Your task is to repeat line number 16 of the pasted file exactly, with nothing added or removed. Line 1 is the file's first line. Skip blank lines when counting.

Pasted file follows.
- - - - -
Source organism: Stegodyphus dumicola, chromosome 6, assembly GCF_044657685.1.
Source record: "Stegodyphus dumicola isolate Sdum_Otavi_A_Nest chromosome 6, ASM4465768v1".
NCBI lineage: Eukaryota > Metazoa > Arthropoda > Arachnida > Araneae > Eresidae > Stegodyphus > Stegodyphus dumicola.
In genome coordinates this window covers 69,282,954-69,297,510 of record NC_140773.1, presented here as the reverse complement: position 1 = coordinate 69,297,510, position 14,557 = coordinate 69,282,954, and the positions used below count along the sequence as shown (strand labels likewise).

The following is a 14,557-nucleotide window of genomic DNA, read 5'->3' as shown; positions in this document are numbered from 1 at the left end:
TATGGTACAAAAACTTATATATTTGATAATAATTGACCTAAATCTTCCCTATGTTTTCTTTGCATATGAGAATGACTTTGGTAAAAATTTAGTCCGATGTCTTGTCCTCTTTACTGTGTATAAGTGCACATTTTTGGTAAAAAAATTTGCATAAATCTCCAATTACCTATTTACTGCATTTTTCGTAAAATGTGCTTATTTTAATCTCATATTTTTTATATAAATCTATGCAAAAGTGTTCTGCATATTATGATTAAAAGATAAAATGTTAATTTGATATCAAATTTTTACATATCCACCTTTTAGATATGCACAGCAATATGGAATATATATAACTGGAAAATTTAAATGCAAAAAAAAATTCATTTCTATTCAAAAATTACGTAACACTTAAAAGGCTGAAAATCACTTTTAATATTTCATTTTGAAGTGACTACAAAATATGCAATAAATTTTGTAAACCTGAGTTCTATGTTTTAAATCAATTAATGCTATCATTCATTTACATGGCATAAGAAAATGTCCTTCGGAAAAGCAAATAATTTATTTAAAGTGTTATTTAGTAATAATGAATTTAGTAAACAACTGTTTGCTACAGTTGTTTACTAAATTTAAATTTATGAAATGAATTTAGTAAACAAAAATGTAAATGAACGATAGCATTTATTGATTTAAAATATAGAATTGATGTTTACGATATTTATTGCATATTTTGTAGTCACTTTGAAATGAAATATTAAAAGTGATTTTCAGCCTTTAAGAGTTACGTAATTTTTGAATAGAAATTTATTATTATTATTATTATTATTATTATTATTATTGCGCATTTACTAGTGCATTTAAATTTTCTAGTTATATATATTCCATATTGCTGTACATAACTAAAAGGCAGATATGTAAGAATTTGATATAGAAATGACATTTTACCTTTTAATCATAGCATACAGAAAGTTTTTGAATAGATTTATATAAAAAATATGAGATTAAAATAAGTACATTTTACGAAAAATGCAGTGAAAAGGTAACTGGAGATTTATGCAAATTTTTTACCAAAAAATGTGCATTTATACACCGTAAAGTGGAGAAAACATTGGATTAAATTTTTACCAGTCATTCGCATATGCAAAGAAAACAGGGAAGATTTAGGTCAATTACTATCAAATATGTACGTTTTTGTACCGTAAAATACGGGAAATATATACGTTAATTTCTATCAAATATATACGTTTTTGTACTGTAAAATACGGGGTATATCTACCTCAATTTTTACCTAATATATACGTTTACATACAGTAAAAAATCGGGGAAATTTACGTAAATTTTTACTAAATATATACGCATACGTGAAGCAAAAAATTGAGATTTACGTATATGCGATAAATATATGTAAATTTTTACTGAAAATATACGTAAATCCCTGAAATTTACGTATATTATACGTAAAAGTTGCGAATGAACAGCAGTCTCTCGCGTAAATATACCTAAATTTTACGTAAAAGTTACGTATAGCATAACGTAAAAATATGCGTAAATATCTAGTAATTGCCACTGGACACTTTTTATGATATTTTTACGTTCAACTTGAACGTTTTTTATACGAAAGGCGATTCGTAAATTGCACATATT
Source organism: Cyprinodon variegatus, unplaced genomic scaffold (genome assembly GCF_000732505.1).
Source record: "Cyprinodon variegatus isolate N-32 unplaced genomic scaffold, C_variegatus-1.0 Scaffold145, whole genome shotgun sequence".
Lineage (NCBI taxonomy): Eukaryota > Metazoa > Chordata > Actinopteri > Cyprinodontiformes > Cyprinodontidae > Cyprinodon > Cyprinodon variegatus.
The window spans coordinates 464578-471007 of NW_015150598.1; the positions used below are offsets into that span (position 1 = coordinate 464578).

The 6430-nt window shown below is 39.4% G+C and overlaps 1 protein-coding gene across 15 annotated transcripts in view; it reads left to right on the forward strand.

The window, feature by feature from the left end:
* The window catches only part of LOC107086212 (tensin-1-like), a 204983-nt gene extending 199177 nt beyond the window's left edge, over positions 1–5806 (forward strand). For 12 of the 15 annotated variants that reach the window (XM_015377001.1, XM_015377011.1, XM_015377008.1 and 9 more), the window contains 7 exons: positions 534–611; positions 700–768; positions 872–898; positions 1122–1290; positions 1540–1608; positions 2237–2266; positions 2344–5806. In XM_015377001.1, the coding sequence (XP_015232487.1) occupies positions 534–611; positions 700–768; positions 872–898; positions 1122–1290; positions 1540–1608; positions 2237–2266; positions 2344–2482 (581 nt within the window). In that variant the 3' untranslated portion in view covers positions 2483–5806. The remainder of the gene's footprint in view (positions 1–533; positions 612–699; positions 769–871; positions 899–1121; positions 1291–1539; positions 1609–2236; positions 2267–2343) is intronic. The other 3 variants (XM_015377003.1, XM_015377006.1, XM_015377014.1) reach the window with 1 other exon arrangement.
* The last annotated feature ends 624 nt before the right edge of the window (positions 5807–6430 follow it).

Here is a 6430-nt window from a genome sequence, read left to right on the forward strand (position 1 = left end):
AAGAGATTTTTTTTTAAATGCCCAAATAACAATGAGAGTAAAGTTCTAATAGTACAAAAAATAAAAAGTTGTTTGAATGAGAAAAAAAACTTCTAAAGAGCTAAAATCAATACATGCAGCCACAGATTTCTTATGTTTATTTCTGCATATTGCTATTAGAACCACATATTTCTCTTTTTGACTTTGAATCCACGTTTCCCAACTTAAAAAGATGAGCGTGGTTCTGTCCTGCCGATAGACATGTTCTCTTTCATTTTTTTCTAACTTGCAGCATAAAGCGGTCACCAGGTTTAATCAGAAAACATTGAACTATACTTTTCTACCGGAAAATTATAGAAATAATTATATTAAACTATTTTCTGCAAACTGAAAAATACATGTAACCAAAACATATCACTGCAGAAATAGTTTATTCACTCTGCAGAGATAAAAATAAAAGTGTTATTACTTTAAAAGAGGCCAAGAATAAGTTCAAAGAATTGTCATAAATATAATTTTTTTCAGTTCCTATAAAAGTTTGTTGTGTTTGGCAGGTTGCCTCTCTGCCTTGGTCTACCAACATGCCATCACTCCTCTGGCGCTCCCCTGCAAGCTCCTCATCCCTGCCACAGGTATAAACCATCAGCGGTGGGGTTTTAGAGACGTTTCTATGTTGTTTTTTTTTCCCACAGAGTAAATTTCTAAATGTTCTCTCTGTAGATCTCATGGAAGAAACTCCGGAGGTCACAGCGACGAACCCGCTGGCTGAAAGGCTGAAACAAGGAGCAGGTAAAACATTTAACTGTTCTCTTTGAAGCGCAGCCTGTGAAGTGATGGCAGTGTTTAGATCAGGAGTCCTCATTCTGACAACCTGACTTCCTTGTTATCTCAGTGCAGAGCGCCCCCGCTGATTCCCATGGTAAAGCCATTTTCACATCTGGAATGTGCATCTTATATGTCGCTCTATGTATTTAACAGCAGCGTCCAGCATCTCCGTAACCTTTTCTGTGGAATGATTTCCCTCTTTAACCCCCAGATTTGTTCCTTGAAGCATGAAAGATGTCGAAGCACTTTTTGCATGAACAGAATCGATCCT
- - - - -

AAGAGATTTTTTTTTAAATGCCCAAATAACAATGAGAGTAAAGTTCTAATAGTACAAAAAATAAAAAGTTGTTTGAATGAGAAAAAAAACTTCTAAAGAGCTAAAATCAATACATGCAGCCACAGATTTCTTATGTTTATTTCTGCATATTGCTATTAGAACCACATATTTCTCTTTTTGACTTTGAATCCACGTTTCCCAACTTAAAAAGATGAGCGTGGTTCTGTCCTGCCGATAGACATGTTCTCTTTCATTTTTTTCTAACTTGCAGCATAAAGCGGTCACCAGGTTTAATCAGAAAACATTGAACTATACTTTTCTACCGGAAAATTATAGAAATAATTATATTAAACTATTTTCTGCAAACTGAAAAATACATGTAACCAAAACATATCACTGCAGAAATAGTTTATTCACTCTGCAGAGATAAAAATAAAAGTGTTATTACTTTAAAAGAGGCCAAGAATAAGTTCAAAGAATTGTCATAAATATAATTTTTTTCAGTTCCTATAAAAGTTTGTTGTGTTTGGCAGGTTGCCTCTCTGCCTTGGTCTACCAACATGCCATCACTCCTCTGGCGCTCCCCTGCAAGCTCCTCATCCCTGCCACAGGTATAAACCATCAGCGGTGGGGTTTTAGAGACGTTTCTATGTTGTTTTTTTTTCCCACAGAGTAAATTTCTAAATGTTCTCTCTGTAGATCTCATGGAAGAAACTCCGGAGGTCACAGCGACGAACCCGCTGGCTGAAAGGCTGAAACAAGGAGCAGGTAAAACATTTAACTGTTCTCTTTGAAGCGCAGCCTGTGAAGTGATGGCAGTGTTTAGATCAGGAGTCCTCATTCTGACAACCTGACTTCCTTGTTATCTCAGTGCAGAGCGCCCCCGCTGATTCCCATGGTAAAGCCATTTTCACATCTGGAATGTGCATCTTATATGTCGCTCTATGTATTTAACAGCAGCGTCCAGCATCTCCGTAACCTTTTCTGTGGAATGATTTCCCTCTTTAACCCCCAGATTTGTTCCTTGAAGCATGAAAGATGTCGAAGCACTTTTTGCATGAACAGAATCGATCCT